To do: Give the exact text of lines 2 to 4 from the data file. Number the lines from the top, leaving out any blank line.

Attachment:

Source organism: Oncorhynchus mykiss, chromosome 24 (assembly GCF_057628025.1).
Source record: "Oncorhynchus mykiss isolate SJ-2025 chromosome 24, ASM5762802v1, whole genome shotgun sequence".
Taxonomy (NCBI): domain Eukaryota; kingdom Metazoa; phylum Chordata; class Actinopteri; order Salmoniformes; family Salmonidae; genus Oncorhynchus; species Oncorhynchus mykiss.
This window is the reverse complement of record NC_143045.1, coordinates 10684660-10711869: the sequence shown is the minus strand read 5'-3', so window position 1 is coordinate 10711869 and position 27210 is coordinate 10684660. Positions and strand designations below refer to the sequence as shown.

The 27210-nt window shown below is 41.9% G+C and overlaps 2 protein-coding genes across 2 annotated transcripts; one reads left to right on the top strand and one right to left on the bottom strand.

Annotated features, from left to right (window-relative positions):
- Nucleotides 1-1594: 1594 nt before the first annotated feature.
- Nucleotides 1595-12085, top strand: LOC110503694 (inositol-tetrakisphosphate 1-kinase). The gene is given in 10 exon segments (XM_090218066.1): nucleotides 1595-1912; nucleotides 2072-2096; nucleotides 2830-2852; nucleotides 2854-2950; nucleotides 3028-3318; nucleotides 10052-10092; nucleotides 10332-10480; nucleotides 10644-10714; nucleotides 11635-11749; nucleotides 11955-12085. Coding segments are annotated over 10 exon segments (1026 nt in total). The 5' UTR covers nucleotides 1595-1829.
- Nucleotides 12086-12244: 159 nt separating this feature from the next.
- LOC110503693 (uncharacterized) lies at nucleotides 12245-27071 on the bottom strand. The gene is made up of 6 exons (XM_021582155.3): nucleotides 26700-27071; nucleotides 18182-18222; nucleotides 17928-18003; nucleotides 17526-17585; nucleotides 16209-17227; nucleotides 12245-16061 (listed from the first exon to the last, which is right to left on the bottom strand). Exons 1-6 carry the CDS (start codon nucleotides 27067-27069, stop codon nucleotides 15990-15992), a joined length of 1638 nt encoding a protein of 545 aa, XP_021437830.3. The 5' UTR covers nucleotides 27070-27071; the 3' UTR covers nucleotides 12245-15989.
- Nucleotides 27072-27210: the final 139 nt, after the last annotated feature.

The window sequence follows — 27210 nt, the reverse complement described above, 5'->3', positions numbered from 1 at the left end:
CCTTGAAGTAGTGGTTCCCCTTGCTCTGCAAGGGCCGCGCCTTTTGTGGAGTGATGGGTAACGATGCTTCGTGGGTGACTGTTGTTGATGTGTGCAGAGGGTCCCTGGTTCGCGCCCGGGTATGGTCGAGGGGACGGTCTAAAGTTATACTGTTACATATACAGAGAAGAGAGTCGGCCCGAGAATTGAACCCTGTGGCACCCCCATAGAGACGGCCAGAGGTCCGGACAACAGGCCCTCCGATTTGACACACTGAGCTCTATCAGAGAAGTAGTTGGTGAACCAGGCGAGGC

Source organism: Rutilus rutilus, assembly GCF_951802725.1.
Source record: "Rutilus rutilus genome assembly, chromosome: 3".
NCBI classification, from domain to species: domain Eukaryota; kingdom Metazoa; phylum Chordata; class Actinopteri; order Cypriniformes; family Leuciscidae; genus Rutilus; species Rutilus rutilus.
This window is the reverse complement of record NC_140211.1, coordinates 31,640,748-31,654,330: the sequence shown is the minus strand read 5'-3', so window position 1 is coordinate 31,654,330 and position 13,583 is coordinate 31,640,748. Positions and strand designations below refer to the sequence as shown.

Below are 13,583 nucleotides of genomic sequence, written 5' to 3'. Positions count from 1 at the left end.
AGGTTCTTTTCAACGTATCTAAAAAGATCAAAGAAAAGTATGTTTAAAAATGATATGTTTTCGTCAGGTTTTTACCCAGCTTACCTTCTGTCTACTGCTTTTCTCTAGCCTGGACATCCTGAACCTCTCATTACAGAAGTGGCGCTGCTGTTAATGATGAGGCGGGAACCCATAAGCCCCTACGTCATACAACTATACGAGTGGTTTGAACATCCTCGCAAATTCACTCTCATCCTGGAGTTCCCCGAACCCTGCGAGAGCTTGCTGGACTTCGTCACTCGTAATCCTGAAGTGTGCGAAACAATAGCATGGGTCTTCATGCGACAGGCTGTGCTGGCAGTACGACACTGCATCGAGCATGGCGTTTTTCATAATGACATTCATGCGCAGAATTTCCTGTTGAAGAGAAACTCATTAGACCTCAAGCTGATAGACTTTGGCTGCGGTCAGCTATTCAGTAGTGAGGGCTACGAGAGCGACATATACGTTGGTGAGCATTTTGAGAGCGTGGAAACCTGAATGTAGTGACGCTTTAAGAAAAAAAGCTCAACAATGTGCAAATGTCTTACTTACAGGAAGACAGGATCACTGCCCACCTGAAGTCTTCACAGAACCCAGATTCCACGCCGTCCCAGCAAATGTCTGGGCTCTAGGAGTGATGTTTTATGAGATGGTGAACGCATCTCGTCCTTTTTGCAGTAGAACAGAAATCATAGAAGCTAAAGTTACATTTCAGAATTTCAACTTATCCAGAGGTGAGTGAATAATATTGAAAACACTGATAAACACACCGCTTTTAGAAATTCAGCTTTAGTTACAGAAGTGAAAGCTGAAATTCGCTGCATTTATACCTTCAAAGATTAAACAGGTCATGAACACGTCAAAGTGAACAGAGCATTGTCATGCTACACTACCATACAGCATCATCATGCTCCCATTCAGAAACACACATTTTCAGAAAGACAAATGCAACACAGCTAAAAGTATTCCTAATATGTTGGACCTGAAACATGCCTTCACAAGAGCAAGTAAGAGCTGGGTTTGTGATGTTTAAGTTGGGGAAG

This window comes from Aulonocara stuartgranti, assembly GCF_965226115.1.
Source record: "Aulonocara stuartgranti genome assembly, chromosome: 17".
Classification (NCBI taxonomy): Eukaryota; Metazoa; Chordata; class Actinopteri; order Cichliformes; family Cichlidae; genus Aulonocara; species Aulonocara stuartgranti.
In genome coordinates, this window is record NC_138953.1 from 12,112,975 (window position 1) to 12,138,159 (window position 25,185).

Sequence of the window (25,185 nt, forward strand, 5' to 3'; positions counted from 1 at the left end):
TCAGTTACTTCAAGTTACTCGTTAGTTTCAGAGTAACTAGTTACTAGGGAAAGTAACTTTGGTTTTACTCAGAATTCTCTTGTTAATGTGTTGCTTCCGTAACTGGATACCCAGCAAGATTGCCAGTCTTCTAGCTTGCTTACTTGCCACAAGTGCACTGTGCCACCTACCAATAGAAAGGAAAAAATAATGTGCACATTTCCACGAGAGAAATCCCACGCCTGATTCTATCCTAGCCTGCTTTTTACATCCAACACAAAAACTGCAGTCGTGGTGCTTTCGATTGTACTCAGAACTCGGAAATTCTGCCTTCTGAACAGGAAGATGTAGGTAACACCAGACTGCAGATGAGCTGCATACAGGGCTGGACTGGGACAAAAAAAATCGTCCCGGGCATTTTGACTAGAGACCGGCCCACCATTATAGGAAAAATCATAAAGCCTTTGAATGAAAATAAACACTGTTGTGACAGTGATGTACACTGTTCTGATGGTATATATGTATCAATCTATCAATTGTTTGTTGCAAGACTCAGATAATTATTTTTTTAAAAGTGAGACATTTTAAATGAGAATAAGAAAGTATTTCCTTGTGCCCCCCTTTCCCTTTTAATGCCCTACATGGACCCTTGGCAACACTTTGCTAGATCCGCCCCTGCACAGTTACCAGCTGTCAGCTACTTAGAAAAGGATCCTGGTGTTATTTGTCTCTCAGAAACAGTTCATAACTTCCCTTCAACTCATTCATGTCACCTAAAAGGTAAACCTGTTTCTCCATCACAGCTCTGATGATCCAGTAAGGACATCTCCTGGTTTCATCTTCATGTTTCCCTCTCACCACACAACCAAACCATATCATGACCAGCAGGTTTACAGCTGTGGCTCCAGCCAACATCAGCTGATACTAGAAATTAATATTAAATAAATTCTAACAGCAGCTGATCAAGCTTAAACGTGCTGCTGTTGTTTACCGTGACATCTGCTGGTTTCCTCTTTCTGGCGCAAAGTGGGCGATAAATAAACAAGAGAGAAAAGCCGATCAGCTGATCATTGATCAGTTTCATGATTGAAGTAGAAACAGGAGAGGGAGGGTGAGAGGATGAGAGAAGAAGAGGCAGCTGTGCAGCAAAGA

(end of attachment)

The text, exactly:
Source record: "Oncorhynchus mykiss isolate SJ-2025 chromosome 24, ASM5762802v1, whole genome shotgun sequence".
Taxonomy (NCBI): domain Eukaryota; kingdom Metazoa; phylum Chordata; class Actinopteri; order Salmoniformes; family Salmonidae; genus Oncorhynchus; species Oncorhynchus mykiss.
This window is the reverse complement of record NC_143045.1, coordinates 10684660-10711869: the sequence shown is the minus strand read 5'-3', so window position 1 is coordinate 10711869 and position 27210 is coordinate 10684660. Positions and strand designations below refer to the sequence as shown.